Economists for Romney

A blog about business and economics.
Aug. 28 2012 4:08 PM

Economists for Romney

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TAMPA, FL - AUGUST 28: Republican presidential candidate, former Massachusetts Gov. Mitt Romney's wife, Ann Romney speaks on stage for a soundcheck before the start of the second day of the Republican National Convention at the Tampa Bay Times Forum on August 28, 2012 in Tampa, Florida.

Photo by Chip Somodevilla/Getty Images

Lots of economists believe that low marginal tax rates are extremely important to human flourishing, and even though there's a lot that's unclear in the 2012 campaign it's perfectly obvious that a Romney administration will deliver lower marginal tax rates than an Obama administration. So it's no surprise to see that there are lots of Economists for Romney out with a hot new website.

The actual content is interesting too, in particular this six point Romney agenda:

— Reduce marginal tax rates on business and wage incomes and broaden the tax base to increase investment, jobs, and living standards.
— End the exploding federal debt by controlling the growth of spending so federal spending does not exceed 20 percent of the economy.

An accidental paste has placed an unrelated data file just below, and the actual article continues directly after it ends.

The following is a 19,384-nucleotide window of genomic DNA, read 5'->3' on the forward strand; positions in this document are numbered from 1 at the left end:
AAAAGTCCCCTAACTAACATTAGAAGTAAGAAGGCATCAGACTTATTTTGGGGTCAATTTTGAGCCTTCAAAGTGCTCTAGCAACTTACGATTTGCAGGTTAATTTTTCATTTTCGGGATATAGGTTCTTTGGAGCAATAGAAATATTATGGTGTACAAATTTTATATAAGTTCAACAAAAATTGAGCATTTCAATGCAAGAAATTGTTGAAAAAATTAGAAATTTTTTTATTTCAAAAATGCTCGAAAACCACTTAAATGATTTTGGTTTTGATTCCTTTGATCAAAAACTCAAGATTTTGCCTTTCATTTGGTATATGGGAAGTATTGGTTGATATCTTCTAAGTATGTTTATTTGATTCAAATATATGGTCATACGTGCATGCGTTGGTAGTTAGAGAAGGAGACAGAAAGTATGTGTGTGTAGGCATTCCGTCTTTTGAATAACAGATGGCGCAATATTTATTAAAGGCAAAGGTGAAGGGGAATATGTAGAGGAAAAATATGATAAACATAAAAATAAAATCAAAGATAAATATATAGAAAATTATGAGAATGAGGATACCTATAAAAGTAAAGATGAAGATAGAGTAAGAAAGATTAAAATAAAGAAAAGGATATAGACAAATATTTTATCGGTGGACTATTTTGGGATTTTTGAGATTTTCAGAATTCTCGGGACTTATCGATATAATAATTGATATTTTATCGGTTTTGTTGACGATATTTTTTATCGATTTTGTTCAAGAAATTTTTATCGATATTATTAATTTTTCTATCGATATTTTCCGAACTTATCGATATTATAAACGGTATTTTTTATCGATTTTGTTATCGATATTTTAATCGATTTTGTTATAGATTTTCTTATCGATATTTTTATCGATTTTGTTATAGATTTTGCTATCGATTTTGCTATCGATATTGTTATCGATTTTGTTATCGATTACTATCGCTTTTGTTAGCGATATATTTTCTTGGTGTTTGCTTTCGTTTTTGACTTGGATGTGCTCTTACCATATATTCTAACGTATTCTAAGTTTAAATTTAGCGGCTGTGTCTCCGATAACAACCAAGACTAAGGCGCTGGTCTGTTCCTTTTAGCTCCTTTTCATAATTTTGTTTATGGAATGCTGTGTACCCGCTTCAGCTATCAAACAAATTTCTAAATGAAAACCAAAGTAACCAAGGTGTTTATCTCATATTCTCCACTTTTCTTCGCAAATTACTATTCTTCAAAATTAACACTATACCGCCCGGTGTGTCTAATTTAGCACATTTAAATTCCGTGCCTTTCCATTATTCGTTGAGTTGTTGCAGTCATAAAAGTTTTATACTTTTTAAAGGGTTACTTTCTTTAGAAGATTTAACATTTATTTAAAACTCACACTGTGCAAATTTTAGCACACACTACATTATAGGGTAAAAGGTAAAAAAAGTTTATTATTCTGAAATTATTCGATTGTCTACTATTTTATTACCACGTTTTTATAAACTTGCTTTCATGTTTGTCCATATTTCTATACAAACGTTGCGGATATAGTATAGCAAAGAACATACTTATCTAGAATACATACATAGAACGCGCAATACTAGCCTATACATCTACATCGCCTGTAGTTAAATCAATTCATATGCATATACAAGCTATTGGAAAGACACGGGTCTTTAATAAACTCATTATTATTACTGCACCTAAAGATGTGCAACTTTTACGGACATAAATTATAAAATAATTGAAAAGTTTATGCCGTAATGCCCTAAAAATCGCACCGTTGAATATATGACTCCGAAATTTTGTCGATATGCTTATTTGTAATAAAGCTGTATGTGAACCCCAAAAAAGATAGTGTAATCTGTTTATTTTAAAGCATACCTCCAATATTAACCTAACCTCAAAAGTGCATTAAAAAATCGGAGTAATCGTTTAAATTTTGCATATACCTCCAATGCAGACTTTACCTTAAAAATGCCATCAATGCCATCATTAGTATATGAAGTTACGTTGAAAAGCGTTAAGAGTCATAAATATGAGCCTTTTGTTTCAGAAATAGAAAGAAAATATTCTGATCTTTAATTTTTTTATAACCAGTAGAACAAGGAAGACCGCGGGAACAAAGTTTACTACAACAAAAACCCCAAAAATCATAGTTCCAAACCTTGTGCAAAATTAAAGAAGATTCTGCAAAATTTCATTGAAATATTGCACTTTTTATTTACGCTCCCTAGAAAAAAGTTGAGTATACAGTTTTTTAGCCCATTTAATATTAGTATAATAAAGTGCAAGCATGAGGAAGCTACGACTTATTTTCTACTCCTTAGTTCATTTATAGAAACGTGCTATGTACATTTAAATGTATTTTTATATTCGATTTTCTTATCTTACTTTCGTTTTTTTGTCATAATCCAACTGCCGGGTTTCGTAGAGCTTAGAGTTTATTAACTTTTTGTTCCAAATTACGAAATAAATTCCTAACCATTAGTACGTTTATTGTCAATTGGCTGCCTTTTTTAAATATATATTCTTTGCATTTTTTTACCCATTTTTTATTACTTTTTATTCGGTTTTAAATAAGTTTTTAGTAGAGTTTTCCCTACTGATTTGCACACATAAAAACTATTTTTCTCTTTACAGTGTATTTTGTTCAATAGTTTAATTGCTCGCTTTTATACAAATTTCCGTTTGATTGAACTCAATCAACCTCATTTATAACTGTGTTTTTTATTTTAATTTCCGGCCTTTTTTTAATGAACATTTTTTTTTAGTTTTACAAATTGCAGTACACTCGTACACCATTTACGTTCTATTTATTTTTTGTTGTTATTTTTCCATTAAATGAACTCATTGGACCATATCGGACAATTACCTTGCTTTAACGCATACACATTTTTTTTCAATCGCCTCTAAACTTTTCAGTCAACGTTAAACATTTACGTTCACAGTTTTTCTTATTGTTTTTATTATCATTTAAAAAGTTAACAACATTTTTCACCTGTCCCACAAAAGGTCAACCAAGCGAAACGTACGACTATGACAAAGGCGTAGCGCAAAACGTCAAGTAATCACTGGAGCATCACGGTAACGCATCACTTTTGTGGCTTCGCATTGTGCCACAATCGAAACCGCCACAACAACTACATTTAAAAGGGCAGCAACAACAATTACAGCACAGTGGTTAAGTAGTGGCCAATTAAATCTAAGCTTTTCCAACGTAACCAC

— Restructure regulation to end “too big to fail,” improve credit availability to entrepreneurs and small businesses, and increase regulatory accountability, and ensure that all regulations pass rigorous benefit-cost tests.
— Improve our Social Security and Medicare programs by reducing their growth to sustainable levels, ensuring their viability over the long term, and protecting those in or near retirement.
— Reform our healthcare system to harness market forces and thereby reduce costs and increase quality, empowering patients and doctors, rather than the federal bureaucracy.
— Promote energy policies that increase domestic production, enlarge the use of all western hemisphere resources, encourage the use of new technologies, end wasteful subsidies, and rely more on market forces and less on government planners.

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Most of these points seem to me to lay the choice out in this campaign pretty clearly and accurately. Romney is definitely the candidate of lower tax rates, most likely the candidate of lower aggregate federal spending, definitely the candidate who's more enthusiastic about cutting Social Security and Medicare benefits, and unquestionably the candidate whose approach to health care won't be marred by concern for the poor, and the proponent of an energy policy that's indifferent to pollution or climate change. Whether all things considered that makes him the better candidate is for the people to decide.

But as a reporter, I really have to object to the first clause Point 3. There's simply no evidence that Romney has any kind of policy solution that would "end 'too big to fail'" and the text of the statement leaves it very unclear what the authors even think that means. Romney's only policy agenda on financial regulation is to return us to the pre-Obama status quo.

Last, though it's not surprising it is disappointing that there's nothing on monetary policy here. Insofar as people are concerned about the short-term jobs picture, monetary policy remains the most important weapon in the arsenal.

Matthew Yglesias is the executive editor of Vox and author of The Rent Is Too Damn High.